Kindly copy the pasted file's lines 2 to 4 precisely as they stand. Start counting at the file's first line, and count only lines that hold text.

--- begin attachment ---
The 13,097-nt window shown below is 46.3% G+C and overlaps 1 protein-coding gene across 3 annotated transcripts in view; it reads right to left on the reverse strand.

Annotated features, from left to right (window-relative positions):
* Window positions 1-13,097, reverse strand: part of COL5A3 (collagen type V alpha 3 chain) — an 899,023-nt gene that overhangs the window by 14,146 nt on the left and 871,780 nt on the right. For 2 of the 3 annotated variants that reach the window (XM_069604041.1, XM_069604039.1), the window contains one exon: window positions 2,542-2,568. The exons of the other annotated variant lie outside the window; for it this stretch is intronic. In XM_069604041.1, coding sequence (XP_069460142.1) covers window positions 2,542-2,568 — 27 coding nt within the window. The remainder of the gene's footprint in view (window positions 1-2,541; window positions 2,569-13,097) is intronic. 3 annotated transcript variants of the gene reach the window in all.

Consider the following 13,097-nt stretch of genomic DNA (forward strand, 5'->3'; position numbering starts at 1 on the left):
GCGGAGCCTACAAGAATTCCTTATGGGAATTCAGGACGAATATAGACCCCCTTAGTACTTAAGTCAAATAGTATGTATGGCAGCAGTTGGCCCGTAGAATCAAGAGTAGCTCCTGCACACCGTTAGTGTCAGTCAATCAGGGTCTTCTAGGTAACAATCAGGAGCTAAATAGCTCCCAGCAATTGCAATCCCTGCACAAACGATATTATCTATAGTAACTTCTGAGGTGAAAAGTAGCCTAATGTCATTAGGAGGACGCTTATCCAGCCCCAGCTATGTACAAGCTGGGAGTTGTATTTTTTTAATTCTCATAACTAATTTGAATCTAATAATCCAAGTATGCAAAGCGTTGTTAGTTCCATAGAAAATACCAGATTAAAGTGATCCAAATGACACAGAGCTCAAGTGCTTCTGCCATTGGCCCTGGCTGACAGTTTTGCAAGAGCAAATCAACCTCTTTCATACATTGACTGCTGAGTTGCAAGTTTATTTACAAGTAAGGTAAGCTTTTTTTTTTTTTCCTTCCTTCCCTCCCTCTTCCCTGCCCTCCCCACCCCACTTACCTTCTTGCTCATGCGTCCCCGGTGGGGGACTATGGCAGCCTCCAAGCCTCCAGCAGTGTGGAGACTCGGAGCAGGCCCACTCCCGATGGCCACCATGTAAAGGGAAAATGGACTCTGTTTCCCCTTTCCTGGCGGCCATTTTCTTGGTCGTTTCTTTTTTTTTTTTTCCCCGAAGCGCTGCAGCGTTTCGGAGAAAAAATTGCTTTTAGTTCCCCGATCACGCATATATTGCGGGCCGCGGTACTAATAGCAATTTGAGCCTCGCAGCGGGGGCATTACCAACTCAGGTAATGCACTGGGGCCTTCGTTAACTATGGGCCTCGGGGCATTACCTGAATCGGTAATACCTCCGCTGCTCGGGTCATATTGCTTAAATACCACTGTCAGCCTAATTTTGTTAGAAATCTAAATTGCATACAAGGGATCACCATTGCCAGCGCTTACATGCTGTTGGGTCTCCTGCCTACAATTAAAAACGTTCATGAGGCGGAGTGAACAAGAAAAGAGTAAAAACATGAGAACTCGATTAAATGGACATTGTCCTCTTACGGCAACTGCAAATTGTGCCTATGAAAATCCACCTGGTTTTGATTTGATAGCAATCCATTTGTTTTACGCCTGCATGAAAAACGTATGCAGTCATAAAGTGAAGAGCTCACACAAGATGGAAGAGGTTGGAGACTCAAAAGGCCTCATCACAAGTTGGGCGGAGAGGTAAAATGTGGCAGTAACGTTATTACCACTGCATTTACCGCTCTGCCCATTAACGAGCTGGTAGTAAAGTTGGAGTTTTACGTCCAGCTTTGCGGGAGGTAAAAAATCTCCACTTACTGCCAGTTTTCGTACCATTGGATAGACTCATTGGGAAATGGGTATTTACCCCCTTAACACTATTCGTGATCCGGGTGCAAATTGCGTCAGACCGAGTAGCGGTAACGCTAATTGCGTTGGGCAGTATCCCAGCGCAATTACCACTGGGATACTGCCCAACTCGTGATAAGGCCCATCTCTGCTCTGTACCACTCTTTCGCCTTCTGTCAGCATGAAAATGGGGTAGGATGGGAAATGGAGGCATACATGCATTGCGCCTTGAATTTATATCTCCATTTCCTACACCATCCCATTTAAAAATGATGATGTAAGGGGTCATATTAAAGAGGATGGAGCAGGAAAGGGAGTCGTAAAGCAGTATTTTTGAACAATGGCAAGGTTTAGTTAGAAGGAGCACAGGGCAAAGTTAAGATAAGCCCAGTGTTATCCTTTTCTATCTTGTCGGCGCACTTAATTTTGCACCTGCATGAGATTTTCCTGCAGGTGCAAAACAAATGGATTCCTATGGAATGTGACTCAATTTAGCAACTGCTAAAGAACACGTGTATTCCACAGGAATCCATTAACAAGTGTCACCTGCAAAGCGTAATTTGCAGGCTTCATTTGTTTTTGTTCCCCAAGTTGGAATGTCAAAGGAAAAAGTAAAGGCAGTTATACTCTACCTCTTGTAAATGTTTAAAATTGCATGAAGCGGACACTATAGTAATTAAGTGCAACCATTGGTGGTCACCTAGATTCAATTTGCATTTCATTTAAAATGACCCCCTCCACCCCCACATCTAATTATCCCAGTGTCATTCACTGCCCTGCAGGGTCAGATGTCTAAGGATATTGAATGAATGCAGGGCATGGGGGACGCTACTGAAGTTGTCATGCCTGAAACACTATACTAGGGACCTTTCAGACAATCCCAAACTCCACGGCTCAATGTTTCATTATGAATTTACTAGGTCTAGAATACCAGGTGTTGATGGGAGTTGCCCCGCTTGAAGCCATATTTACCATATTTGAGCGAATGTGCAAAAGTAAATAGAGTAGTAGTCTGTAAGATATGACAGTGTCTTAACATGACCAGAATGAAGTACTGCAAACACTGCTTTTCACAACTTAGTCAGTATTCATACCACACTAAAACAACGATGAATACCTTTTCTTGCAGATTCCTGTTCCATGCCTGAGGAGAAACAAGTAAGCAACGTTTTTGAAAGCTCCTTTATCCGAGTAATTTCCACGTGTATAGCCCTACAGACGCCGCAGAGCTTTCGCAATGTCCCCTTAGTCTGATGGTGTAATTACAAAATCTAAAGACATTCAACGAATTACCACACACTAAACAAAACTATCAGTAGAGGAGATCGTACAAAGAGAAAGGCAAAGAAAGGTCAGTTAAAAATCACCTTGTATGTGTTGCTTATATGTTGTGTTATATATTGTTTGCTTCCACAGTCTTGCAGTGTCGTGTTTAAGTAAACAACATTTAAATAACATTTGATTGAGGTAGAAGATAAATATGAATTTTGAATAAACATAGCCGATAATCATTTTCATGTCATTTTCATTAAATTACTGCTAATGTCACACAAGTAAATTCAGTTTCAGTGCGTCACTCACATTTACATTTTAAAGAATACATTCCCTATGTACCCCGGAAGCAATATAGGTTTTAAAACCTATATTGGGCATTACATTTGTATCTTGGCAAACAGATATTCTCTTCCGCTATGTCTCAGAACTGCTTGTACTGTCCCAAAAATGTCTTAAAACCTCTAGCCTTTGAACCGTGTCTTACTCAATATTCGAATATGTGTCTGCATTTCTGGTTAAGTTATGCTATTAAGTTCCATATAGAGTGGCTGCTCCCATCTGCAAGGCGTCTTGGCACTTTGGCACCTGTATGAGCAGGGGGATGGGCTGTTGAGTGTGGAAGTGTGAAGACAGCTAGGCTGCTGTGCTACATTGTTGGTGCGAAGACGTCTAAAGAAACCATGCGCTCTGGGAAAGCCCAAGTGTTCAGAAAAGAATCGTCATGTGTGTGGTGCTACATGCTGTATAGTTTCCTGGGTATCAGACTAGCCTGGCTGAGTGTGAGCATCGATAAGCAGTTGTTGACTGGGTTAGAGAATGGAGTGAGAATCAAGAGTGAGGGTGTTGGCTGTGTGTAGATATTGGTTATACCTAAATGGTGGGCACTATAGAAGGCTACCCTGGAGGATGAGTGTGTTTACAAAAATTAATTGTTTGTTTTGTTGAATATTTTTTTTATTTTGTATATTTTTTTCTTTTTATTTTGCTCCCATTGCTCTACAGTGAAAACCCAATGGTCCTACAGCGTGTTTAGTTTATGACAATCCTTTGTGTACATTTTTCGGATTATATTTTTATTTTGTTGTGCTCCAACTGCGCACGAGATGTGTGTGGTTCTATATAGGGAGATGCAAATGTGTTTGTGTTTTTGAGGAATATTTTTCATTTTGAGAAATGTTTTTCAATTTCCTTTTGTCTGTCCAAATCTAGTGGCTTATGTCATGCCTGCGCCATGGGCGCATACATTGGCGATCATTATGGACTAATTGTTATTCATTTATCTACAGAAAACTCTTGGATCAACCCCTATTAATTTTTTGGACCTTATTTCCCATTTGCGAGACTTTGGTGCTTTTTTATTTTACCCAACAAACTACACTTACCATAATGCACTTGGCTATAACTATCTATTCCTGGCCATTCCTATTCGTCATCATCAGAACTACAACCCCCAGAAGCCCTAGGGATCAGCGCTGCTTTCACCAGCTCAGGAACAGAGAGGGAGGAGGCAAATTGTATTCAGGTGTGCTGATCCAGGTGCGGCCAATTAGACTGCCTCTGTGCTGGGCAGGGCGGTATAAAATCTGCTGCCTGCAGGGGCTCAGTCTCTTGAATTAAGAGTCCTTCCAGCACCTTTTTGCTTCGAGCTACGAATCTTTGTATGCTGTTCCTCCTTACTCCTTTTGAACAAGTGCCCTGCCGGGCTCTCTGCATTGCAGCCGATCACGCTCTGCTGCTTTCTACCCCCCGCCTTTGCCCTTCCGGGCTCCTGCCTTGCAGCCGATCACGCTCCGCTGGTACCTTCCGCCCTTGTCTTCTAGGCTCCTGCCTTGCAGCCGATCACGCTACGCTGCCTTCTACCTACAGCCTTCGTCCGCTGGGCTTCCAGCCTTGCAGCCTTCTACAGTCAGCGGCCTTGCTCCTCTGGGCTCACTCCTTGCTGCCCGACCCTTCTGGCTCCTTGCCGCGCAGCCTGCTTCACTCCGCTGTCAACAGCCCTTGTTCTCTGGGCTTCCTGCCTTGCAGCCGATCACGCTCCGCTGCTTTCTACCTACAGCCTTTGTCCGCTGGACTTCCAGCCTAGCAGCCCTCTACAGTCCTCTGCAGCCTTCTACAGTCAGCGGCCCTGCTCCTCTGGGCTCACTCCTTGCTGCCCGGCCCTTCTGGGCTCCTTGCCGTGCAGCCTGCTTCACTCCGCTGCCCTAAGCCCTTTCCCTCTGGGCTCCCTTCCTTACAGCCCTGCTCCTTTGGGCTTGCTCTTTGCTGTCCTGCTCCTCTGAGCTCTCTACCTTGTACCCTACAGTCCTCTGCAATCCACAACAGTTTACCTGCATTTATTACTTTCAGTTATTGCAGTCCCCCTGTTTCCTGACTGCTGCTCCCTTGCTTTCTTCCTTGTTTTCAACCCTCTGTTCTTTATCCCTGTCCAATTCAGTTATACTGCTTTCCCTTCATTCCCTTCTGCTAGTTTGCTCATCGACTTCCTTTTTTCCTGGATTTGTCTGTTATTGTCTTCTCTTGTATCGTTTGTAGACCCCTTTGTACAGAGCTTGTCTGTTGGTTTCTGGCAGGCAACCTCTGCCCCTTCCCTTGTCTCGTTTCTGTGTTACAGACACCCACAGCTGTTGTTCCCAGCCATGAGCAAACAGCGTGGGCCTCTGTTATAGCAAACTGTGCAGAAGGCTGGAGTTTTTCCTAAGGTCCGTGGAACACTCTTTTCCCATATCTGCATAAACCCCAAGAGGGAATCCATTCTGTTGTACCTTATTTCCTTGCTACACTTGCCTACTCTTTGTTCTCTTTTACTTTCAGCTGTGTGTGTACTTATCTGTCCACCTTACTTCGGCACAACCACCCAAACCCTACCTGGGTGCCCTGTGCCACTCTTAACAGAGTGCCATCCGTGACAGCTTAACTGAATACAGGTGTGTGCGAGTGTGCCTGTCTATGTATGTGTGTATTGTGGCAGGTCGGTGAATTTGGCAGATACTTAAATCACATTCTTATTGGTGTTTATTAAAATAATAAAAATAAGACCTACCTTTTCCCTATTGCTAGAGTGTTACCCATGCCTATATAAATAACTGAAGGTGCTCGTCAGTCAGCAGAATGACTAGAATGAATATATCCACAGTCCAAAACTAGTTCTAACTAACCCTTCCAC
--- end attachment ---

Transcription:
Annotated features, from left to right (window-relative positions):
* Window positions 1-13,097, reverse strand: part of COL5A3 (collagen type V alpha 3 chain) — an 899,023-nt gene that overhangs the window by 14,146 nt on the left and 871,780 nt on the right. For 2 of the 3 annotated variants that reach the window (XM_069604041.1, XM_069604039.1), the window contains one exon: window positions 2,542-2,568. The exons of the other annotated variant lie outside the window; for it this stretch is intronic. In XM_069604041.1, coding sequence (XP_069460142.1) covers window positions 2,542-2,568 — 27 coding nt within the window. The remainder of the gene's footprint in view (window positions 1-2,541; window positions 2,569-13,097) is intronic. 3 annotated transcript variants of the gene reach the window in all.

Consider the following 13,097-nt stretch of genomic DNA (forward strand, 5'->3'; position numbering starts at 1 on the left):